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Deference and Updating

Bas van Fraassen’s principle of Reflection tells you to defer to your future credences. A natural generealization of Christensen’s principle of Rational Reflection tells you to defer to whichever future credence will be rational. Elga’s principle New Rational Reflection is like Christensen’s principle, except that it allows that the rational credences may not be certain that they are rational.

Each of these deference principles is equivalent to a claim about updating—a claim about how your credences should be disposed to change when you learn that some proposition, e, is true. Reflection is equivalent to the claim that you should be disposed to update by conditioning on the proposition that your credences have been updated on e. Rational Reflection is equivalent to the claim that you should be disposed to update by conditioning on the proposition that e is your total evidence. And New Rational Reflection is equivalent to the claim that you should be disposed to update with a Jeffrey shift on the partition of propositions about what your total evidence may be.

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Chances of a Death Foretold

In Gibbard and Harper’s ‘Death in Damascus’, you must choose to travel to either Damascus or Aleppo, you are rather confident that you will meet Death in whichever city you actually choose, and that traveling to the city you don’t actually choose would save your life. In the standard version of this case, that’s because Death has made a quite reliable prediction about which city you will choose. Today’s post isn’t about ‘Death in Damascus’.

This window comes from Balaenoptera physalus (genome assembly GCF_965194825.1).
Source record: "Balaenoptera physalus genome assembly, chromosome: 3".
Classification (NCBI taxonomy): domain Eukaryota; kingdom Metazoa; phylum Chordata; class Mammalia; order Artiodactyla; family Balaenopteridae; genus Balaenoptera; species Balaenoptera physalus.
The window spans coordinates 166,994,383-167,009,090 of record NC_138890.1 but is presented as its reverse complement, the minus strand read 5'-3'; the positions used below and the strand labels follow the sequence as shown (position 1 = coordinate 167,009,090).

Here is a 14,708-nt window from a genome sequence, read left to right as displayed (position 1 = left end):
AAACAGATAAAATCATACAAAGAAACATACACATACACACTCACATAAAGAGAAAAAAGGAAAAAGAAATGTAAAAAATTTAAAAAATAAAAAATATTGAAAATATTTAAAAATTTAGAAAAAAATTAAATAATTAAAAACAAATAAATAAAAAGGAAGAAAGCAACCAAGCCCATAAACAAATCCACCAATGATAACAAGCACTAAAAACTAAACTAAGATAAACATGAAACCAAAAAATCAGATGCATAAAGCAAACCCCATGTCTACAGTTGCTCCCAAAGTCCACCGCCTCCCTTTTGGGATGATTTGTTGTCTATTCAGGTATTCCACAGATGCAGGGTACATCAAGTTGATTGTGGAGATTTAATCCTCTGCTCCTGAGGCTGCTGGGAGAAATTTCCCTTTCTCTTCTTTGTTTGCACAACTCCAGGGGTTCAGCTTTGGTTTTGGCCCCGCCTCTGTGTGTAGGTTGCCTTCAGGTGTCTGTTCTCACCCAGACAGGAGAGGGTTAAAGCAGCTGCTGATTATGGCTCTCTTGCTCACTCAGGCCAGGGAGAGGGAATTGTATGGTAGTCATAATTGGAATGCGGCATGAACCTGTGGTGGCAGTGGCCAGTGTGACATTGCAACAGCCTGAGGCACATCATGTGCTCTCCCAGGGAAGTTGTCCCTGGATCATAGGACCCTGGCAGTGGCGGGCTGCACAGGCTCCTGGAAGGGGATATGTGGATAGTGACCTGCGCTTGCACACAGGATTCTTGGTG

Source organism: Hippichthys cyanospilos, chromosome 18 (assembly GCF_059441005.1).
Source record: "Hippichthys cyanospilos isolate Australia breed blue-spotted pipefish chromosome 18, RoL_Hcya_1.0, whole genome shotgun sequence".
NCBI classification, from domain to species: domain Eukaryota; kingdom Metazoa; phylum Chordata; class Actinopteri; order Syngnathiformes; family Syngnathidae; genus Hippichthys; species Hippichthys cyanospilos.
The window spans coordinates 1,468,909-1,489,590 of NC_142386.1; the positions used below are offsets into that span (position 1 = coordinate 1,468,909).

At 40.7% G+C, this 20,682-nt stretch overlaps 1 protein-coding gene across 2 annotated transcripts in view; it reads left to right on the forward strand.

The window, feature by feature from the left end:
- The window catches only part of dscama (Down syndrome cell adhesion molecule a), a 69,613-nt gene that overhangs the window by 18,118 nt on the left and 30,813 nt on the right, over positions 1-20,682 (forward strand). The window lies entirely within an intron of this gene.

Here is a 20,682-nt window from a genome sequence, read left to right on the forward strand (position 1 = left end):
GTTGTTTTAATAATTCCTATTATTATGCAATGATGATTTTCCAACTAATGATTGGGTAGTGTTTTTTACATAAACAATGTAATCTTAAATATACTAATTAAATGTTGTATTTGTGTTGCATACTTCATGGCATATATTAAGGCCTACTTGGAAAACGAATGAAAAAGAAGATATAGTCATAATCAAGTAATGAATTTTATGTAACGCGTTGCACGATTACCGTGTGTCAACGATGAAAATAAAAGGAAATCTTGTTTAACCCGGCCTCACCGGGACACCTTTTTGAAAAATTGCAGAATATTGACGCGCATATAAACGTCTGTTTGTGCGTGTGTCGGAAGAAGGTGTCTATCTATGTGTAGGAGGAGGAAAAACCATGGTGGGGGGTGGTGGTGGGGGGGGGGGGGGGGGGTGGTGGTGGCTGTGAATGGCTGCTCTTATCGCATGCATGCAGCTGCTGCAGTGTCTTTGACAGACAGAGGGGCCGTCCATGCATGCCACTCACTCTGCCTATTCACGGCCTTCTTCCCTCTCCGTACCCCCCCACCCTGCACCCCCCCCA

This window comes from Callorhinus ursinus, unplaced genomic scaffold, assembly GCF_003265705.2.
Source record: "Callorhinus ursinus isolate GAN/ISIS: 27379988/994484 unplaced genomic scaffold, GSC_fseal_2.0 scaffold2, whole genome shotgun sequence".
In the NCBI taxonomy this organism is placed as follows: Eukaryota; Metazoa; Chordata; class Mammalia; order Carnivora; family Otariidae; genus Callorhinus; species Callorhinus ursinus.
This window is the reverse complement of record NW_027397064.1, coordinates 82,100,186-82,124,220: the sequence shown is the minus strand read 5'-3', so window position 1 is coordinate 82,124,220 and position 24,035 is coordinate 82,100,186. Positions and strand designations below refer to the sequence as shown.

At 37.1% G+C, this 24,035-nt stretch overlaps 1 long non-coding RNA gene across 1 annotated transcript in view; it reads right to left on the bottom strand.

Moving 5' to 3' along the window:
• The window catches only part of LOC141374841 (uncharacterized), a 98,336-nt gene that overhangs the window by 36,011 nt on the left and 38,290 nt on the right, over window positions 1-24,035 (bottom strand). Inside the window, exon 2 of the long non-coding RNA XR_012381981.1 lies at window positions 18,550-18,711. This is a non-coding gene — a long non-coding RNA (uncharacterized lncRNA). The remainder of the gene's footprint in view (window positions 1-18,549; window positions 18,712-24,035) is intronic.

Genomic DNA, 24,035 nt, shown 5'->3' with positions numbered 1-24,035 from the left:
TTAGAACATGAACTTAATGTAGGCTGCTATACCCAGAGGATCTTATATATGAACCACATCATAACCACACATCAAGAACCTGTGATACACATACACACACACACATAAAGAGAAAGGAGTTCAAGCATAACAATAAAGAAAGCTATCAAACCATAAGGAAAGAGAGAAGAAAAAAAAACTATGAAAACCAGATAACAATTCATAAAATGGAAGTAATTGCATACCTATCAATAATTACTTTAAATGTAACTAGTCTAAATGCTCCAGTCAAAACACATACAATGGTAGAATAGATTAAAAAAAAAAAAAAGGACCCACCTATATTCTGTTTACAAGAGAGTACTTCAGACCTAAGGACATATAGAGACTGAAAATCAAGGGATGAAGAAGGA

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Causal Decision Theory violates the Independence of Irrelevant Alternatives

As I’ll use the name here, the independence of irrelevant alternatives (IIA) says that adding an additional option to the menu can’t transform an impermissible choice into a permissible one. An old story from Sidney Morgenbesser illustrates the seeming irrationality of violating this principle: asked to decide between steak and chicken, a man says “I’d rather have the steak”. The waiter tells him that they also have fish, to which he responds: “Oh, in that case, I’ll have the chicken”.

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